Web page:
Sigma AF 105mm f/2.8 EX DG macro (Nikon mount) - Review / Lab Test Report - Analysis
Lens Reviews - Nikon / Nikkor (APS-C)
Wednesday, 26 December 2007 19:56
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As to be expected from a fix-focal lens and especially for a macro lens the level of distortion is quite negligible.

The chart above has a real-world size of about 120x80cm.


On the Nikon D200 with its reduced (APS-C) image format the (full format) lens exhibits very little vignetting at f/2.8 and from f/4 & up the issue is absolutely negligible.

MTF (resolution)

Typical for most macro lenses the Sigma AF 105mm f/2.8 EX DG macro performed great in the MTF lab. The lens is already excellent in the center at wide-open aperture with marginally worse corners. The peak performance is reached at around f/5.6 with an excellent center and border quality. As usual diffraction is the limiting factor at smaller aperture settings. Extremely small apertures such as f/32 should be avoided due to very pronounced softness. The tested sample showed a slightly uneven resolution distribution.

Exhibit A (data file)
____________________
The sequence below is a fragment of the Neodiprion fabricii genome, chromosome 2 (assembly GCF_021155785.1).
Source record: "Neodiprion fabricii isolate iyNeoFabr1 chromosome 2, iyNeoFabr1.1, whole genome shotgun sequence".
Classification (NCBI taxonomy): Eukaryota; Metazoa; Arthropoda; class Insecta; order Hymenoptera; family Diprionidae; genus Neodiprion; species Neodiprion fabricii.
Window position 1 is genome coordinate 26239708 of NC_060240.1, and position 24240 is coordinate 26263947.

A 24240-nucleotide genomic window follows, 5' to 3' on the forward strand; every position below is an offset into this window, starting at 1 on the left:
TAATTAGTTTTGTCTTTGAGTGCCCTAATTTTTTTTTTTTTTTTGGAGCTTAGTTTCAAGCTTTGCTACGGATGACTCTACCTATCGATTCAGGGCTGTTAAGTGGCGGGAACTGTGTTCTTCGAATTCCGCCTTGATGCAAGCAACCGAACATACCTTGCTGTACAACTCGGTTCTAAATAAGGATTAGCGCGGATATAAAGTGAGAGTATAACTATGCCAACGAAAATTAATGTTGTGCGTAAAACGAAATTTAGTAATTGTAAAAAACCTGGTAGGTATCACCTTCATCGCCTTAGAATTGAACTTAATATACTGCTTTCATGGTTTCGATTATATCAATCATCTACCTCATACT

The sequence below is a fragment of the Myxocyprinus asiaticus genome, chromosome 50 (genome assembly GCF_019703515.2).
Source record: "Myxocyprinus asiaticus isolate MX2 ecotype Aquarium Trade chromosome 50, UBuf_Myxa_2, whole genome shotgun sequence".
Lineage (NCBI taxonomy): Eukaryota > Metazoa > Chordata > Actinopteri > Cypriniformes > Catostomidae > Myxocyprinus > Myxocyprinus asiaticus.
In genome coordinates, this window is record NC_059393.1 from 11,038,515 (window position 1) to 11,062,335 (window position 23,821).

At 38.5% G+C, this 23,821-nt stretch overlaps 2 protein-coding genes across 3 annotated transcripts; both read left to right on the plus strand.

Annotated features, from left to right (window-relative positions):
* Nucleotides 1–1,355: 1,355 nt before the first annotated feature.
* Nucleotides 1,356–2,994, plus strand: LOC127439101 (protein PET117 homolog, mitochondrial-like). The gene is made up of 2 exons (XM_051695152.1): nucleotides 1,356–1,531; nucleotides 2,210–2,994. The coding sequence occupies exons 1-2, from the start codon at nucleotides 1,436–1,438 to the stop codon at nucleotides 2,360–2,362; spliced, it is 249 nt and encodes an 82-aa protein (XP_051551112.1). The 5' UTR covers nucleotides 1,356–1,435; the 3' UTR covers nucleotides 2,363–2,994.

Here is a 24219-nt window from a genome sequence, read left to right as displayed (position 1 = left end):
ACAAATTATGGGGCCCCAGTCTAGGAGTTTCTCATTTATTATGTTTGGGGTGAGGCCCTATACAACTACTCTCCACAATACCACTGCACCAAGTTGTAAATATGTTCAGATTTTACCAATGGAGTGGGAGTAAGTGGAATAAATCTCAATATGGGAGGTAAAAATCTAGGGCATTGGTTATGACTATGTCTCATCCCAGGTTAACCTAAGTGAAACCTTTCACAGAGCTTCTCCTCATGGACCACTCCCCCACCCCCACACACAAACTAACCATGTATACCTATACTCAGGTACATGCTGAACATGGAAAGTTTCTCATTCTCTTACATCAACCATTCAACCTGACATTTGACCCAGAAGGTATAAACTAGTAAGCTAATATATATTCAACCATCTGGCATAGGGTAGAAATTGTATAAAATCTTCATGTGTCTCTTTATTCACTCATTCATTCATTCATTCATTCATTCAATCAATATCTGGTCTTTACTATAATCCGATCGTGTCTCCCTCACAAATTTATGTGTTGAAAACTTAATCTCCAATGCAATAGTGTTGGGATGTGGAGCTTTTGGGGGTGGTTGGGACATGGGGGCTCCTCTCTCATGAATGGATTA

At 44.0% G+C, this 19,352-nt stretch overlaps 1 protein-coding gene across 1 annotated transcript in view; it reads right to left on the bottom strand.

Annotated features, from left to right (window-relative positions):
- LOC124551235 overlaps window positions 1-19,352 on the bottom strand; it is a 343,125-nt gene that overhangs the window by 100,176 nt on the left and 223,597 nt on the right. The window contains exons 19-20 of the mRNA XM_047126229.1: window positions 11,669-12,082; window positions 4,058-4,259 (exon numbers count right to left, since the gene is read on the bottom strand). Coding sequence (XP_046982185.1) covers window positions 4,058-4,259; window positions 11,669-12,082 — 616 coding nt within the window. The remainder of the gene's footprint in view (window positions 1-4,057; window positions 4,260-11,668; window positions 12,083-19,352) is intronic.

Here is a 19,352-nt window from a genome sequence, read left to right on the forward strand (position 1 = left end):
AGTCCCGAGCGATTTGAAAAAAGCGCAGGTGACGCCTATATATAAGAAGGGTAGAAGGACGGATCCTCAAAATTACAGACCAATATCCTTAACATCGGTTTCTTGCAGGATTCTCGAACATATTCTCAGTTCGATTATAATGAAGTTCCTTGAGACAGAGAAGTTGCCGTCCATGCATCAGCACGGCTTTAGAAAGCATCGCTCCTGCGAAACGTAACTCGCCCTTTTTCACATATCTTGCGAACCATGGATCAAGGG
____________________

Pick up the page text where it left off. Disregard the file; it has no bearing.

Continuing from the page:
Below is a simplified summary of the formal findings. The chart shows line widths per picture height (LW/PH) which can be taken as a measure for sharpness. If you want to know more about the MTF50 figures you may check out the corresponding Imatest Explanations

Chromatic Aberrations (CAs)

The Sigma shows an exceptionally low degree of chromatic aberrations (color shadows at harsh contrast transitions) which are negligible in field conditions.


The Sigma AF 105mm f/2.8 EX DG macro is an excellent lens without any significant optical flaws. The resolution figures are excellent and neither distortions nor CAs nor vignetting is something to worry about. Similar to the Tamron or Tokina counterpart it is basically as good as the much higher priced Micro-Nikkor (the classic one, not the VR). The build quality feels very good although the implementation of the Dual-Focus mechanism isn't really perfect.

Regarding all the excellent lens alternatives in this segment it is quite difficult to select a favorite ... but the good news is that there isn't really a wrong choice.

Optical Quality:    
Mechanical Quality:
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